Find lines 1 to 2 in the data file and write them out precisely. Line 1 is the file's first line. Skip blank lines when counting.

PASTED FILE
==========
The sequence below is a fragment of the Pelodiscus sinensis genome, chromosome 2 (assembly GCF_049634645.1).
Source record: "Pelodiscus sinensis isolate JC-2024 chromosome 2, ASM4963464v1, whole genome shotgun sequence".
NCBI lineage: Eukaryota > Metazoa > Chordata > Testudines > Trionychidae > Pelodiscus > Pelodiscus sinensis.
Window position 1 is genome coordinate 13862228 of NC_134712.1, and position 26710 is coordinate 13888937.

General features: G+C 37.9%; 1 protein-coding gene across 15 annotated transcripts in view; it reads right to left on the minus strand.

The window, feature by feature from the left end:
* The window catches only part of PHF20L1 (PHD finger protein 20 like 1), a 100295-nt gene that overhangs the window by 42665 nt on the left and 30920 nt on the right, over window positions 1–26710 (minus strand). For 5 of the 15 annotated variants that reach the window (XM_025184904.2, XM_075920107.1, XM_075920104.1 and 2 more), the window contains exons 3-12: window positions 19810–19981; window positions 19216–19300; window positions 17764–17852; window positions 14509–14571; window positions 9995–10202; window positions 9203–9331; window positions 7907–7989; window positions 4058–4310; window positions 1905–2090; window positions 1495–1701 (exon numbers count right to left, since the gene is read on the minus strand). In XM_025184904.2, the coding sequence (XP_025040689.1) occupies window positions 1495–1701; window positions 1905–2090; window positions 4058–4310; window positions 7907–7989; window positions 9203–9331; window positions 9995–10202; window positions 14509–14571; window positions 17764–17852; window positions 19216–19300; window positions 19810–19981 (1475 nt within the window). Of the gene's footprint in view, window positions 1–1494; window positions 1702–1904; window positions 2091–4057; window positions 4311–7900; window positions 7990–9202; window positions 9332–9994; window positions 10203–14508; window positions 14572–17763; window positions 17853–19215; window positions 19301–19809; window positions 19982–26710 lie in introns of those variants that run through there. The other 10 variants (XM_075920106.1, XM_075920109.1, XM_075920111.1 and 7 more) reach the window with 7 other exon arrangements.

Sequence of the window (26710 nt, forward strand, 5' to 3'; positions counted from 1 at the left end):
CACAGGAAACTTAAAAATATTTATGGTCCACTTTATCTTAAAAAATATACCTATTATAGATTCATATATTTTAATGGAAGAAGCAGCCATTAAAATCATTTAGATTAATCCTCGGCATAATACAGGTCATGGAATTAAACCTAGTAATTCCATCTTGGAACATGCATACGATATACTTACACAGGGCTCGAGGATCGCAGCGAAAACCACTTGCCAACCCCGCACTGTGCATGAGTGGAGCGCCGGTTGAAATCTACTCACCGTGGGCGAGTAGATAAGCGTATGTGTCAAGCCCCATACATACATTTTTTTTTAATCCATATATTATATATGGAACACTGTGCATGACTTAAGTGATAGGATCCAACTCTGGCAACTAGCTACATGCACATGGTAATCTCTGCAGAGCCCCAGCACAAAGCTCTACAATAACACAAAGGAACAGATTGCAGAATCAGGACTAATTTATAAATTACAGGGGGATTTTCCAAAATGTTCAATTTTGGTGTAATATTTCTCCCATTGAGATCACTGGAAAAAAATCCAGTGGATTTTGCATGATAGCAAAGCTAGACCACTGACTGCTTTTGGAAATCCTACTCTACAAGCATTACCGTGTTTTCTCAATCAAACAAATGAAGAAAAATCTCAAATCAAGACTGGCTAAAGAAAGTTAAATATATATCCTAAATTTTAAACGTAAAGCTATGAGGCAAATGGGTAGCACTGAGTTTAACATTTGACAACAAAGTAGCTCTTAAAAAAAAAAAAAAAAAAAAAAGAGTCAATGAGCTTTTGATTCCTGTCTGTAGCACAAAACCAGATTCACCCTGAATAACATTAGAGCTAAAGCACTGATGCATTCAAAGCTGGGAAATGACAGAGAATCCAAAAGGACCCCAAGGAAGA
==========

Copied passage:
The sequence below is a fragment of the Pelodiscus sinensis genome, chromosome 2 (assembly GCF_049634645.1).
Source record: "Pelodiscus sinensis isolate JC-2024 chromosome 2, ASM4963464v1, whole genome shotgun sequence".